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I have a large number of .jpg file that have extraneous data ahead of a file id that i need to have removed to better set up my file structure for a later project. How can I do a batch rename in either command line or Bash (bash is preferable)

Example: A_file_name_f3xe3_1_60113520.jpg - (60113520 being the ID) To Become: 60113520.jpg

All files have underscores before the ID, but there are randomly placed extra underscores elsewhere in the name.

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There's a command especially suited for this :

rename -n 's/.*?(\d+.jpg$)/$1/' *.jpg

It's prename on debian and derivated, and it's a perl executable.

Remove -n switch if your test fit your needs.

To make it the default one (still debian and derivated :

 update-alternatives --set rename /usr/bin/prename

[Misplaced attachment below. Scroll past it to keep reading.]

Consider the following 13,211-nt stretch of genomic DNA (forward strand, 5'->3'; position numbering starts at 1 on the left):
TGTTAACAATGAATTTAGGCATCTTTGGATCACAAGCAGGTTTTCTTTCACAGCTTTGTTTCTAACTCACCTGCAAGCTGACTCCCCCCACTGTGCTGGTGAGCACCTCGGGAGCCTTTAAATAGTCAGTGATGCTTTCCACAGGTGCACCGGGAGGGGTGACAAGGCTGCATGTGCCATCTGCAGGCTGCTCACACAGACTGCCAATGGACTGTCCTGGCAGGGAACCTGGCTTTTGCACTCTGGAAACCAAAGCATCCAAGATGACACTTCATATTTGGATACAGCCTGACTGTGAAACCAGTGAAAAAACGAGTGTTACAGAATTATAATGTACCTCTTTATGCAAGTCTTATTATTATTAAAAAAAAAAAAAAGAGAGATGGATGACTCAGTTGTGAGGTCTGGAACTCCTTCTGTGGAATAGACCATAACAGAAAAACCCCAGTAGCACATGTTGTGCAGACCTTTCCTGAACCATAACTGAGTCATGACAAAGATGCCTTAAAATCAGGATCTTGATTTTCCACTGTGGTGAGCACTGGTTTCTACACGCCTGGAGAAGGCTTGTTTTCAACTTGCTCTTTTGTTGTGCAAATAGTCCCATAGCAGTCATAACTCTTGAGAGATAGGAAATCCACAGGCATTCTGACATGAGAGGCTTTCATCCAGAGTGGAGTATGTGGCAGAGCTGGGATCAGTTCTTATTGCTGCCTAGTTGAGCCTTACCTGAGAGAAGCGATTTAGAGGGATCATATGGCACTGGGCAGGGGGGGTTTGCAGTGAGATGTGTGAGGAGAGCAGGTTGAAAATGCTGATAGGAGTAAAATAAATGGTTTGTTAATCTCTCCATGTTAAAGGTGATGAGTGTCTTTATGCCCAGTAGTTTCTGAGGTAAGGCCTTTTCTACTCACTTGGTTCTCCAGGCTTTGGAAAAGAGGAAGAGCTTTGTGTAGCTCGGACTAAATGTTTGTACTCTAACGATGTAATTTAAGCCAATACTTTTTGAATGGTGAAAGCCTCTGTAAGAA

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Nema wrote that there are randomly placed extra underscores elsewhere in the name, indicating no consistent file name prefix before the ID. – Daniel Beck Dec 20 '12 at 21:16
Thanks, post edited accordingly.. – Gilles Quenot Dec 20 '12 at 21:18

Use the following:

for FILE in *.jpg ; do mv -v "$FILE" "${FILE//*_/}" ; done

This removes everything in JPG file names up to and including the last underscore in the file name. It is described here in section Substring Replacement:


Replace all matches of $substring with $replacement.

In your case, replacement is empty.

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this works perfect in my case, but how to make it recursevly? – Kreker Apr 8 '14 at 8:41

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